SAS is developed in a corporate setting, and you might be waiting a long time before you can try that cool trick you read about online.
In SAS you don't have to worry. The reputation of the corporation depends on its ability to deliver a quality product.
When I write SQL in SAS I am confident that my co-workers will understand my program. With R, everyone writes SQL differently. That's a barrier to collaboration.
If something in R is malfunctioning, it is not clear who is accountable.
With SAS, I know exactly where to direct my anger.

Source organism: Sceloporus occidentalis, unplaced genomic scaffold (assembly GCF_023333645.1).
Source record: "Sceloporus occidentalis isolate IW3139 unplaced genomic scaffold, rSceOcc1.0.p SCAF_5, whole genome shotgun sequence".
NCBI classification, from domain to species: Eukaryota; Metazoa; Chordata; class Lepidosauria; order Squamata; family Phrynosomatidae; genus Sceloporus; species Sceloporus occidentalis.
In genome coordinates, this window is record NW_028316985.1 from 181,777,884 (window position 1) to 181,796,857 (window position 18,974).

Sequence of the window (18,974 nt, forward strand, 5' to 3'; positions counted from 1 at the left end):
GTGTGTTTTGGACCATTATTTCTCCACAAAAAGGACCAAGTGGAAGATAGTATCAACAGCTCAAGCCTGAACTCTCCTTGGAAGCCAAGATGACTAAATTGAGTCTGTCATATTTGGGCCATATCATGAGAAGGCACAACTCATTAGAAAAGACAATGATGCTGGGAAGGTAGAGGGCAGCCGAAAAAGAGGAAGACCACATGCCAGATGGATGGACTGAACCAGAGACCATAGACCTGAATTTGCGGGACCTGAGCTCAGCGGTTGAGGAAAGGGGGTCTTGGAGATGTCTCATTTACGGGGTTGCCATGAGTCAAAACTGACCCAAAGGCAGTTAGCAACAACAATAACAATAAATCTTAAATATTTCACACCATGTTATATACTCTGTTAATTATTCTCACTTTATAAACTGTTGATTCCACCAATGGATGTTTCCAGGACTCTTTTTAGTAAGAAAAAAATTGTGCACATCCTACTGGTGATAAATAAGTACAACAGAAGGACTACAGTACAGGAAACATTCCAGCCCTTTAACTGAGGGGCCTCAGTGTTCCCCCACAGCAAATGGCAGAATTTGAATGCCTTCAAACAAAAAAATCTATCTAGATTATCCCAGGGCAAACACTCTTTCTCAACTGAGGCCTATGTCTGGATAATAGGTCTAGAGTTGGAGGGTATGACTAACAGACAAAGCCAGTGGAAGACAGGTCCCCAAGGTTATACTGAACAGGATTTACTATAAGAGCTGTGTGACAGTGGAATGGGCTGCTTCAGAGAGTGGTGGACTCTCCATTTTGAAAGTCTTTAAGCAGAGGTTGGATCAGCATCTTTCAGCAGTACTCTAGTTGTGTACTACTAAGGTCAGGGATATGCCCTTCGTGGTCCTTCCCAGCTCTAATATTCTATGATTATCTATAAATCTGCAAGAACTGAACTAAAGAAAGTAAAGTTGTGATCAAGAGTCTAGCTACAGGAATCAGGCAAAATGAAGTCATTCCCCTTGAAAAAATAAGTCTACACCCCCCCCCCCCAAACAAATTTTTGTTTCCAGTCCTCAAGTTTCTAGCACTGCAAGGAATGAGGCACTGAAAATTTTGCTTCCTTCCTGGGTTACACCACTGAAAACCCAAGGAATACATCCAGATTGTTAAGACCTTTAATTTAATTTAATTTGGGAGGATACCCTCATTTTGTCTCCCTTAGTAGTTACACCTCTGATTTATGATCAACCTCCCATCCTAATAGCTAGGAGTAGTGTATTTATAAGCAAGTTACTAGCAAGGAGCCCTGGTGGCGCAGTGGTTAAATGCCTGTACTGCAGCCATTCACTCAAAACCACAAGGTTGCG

It has something that SAS hasn't got: an engine.
It's much more difficult to apply some of these methods in R. I'm limited to the 8G of RAM on my computer, and I'm constantly bumping my head on the ceiling.
But R has served me better for data exploration and visualization. Plus it's free. Can't argue with that 🤑
(PS - my tweets should never be taken as opinions of StatCan)